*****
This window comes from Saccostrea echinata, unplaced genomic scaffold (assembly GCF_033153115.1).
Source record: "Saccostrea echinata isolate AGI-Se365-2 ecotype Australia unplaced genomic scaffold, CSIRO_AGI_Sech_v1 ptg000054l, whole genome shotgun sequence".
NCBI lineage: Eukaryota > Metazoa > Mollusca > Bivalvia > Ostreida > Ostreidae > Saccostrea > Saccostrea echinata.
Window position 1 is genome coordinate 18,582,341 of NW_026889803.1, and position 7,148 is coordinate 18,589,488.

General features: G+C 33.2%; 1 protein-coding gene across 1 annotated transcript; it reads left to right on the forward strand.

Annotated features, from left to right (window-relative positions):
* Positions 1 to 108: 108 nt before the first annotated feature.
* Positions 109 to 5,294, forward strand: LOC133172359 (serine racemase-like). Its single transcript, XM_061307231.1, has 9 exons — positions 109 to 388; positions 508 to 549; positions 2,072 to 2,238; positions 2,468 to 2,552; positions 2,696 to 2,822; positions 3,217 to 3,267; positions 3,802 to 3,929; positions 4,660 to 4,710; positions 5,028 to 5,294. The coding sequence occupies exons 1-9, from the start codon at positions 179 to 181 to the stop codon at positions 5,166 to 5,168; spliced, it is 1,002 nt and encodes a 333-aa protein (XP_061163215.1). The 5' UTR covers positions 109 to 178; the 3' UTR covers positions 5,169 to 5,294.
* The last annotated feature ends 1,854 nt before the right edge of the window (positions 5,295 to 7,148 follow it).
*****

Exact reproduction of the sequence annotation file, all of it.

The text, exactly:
This window comes from Saccostrea echinata, unplaced genomic scaffold (assembly GCF_033153115.1).
Source record: "Saccostrea echinata isolate AGI-Se365-2 ecotype Australia unplaced genomic scaffold, CSIRO_AGI_Sech_v1 ptg000054l, whole genome shotgun sequence".
NCBI lineage: Eukaryota > Metazoa > Mollusca > Bivalvia > Ostreida > Ostreidae > Saccostrea > Saccostrea echinata.
Window position 1 is genome coordinate 18,582,341 of NW_026889803.1, and position 7,148 is coordinate 18,589,488.

General features: G+C 33.2%; 1 protein-coding gene across 1 annotated transcript; it reads left to right on the forward strand.

Annotated features, from left to right (window-relative positions):
* Positions 1 to 108: 108 nt before the first annotated feature.
* Positions 109 to 5,294, forward strand: LOC133172359 (serine racemase-like). Its single transcript, XM_061307231.1, has 9 exons — positions 109 to 388; positions 508 to 549; positions 2,072 to 2,238; positions 2,468 to 2,552; positions 2,696 to 2,822; positions 3,217 to 3,267; positions 3,802 to 3,929; positions 4,660 to 4,710; positions 5,028 to 5,294. The coding sequence occupies exons 1-9, from the start codon at positions 179 to 181 to the stop codon at positions 5,166 to 5,168; spliced, it is 1,002 nt and encodes a 333-aa protein (XP_061163215.1). The 5' UTR covers positions 109 to 178; the 3' UTR covers positions 5,169 to 5,294.
* The last annotated feature ends 1,854 nt before the right edge of the window (positions 5,295 to 7,148 follow it).